A Return to Muckraker Journalism
By James O’Keefe
In advocating a return to muckraker journalism, O’Keefe addresses how journalism developed—it was grassroots and blue-collar—where it went wrong, and how today anyone who witnesses a wrong can—and should—take courage, record it, and expose it.
Post Hill, 2022, 288 pages
A Post-Apocalyptic Classic
“A Canticle for Leibowitz”
By Walter M. Miller, Jr.
Centuries after a nuclear war has devastated Earth, the monks of Leibowitz Abbey preserve bits and pieces of the old civilization, trying to reconstruct the lost world from words that now make little sense to them. They must also contend with marauders. Though Miller brings humor into his tale, it’s primarily a reflection on mankind’s inability to learn lessons from the past. The story also examines the consequences of prideful humans who seek to act as gods, a message we might do well to ponder.
HarperCollins, 2006, 334 pages
Quixotic Quests on the American Road
“The Lincoln Highway”
By Amor Towles
Eighteen-year-old Emmett Watson heads home to Nebraska after a stint at a juvenile work farm. Parentless, his plan is to reunite with his 8-year-old brother and start a new life in a new state. Set in 1950s America, this compelling novel, told from several voices, will have you turning the pages to discover the destinies of these intrepid travelers akin to young heroes on a quest. Spanning 10 days, the chapters count down to a tragic yet triumphal end. Masterful and ingenious storytelling.
Viking, 2021, 576 pages
The Courtyard and the Middle Way
By Xing Ruan
This detailed study should be read like one would tend a courtyard: slowly and with care. There’s a lot of Chinese history that most readers may be very unfamiliar with, and it may be difficult to keep up with the historical figures mentioned throughout. But for readers interested in learning about ancient Chinese civilization and architecture and how the courtyard played a central role in everyday life, this is an excellent work.
Bloomsbury, 2021, 368 pages
Comforting Words in Hard Times
By Sarah Ban Breathnach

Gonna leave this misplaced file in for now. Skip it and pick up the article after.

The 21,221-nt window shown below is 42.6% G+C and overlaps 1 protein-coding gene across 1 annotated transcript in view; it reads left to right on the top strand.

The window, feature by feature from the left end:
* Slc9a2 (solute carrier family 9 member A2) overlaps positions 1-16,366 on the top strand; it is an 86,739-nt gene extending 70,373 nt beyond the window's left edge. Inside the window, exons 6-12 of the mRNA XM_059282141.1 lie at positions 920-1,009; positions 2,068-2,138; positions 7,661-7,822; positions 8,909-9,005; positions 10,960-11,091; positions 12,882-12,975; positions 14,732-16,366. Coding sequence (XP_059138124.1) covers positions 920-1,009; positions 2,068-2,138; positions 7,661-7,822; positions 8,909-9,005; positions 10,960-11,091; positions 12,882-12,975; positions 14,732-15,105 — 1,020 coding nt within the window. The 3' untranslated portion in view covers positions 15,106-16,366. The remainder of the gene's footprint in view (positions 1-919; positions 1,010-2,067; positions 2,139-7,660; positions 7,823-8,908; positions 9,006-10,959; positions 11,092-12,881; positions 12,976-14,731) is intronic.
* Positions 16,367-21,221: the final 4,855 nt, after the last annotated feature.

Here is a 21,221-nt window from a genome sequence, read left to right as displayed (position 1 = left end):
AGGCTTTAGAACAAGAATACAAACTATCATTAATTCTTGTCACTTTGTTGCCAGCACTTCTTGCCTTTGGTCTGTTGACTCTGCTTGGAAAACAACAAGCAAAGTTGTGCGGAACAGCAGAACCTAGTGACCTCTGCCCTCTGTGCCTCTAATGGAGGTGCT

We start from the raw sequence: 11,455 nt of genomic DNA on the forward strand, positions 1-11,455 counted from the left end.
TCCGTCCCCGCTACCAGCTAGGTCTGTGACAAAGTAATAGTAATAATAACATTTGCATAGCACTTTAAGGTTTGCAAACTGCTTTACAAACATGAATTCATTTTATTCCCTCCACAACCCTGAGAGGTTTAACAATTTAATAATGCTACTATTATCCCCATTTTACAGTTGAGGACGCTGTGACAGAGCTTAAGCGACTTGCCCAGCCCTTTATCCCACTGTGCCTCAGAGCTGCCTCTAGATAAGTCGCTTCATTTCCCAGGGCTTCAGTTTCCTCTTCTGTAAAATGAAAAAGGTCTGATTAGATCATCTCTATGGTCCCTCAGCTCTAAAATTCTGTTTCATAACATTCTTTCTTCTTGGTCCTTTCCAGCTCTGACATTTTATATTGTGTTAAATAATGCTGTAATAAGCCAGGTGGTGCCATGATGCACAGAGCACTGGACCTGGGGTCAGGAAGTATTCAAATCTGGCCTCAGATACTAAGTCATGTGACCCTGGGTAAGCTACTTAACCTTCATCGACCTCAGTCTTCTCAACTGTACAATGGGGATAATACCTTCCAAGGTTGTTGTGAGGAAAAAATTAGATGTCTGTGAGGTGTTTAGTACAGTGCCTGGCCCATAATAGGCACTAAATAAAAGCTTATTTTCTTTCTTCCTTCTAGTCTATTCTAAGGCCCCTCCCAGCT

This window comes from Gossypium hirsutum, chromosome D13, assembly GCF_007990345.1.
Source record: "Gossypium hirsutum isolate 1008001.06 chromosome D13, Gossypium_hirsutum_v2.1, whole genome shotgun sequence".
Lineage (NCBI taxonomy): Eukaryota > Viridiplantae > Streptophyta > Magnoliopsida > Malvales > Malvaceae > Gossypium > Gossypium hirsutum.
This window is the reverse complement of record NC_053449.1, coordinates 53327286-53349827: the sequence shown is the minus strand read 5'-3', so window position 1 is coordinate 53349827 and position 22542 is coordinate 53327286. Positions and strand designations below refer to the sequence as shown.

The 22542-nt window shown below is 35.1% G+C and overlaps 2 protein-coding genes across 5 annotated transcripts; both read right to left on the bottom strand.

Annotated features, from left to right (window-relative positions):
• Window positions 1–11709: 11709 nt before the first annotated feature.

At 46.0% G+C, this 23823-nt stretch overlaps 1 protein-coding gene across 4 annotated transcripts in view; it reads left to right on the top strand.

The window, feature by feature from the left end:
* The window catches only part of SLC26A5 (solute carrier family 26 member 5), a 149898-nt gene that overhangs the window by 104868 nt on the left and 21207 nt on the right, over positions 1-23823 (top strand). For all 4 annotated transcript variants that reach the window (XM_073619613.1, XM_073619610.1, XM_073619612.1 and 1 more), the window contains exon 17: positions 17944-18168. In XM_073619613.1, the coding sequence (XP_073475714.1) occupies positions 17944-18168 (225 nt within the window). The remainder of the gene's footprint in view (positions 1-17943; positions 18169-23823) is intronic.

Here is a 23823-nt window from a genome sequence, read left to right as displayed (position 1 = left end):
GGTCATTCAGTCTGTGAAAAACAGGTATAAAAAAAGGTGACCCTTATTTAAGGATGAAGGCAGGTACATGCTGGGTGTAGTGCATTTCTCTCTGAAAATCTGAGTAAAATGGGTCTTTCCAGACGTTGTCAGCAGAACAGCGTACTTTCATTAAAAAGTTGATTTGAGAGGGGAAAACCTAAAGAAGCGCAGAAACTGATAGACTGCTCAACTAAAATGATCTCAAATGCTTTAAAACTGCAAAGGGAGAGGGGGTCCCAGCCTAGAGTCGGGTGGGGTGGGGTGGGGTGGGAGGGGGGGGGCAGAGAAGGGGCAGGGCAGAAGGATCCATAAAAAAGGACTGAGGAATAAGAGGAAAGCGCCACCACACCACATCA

“Simple Abundance” popularized the concept of the “authentic self” and the practice of keeping a gratitude journal—key ideas that are still touted in the self-help space today. Updated for a new generation of women, it touches on finding balance and beauty in life, especially amid the endless stream of news and social media.
Grand Central, 2019, 624 pages
Be Careful What You Wish For
“The Man Who Would Be King”
By Rudyard Kipling
Peachy Carnahan and Daniel Dravot, two British adventurers in India—“the less said about our professions the better”—set out for distant Kafiristan, where they intend to play one warring tribe against another, declare themselves kings, and strip the country of its wealth. After many ordeals and surprises, Dravot does become a king, but he then makes a crucial mistake, and the game is revealed. The 1975 movie of the same title, starring Sean Connery and Michael Caine, is a loyal and brilliant rendition of Kipling’s story.
Oxford University Press, 2008, 352 pages
A Sound and Readable Look at the Past
“A Child’s History of the World”
By Virgil Hillyer
This narrative of the human race reads like a story. Hillyer’s informal approach, his whimsy, and his clear love of the past combine to make this book a splendid introduction to world history for upper elementary school students.
Calvert, 1997, 625 pages
A Timeless Classic About Friendship
By Don Freeman
A bear who lives in the toy department of a store goes in search of his missing button. The friendship he finds with the young girl who takes him home is heart-warming. It’s a tale that’s relatable and endearing—a must-have.
Puffin, 1976, 28 pages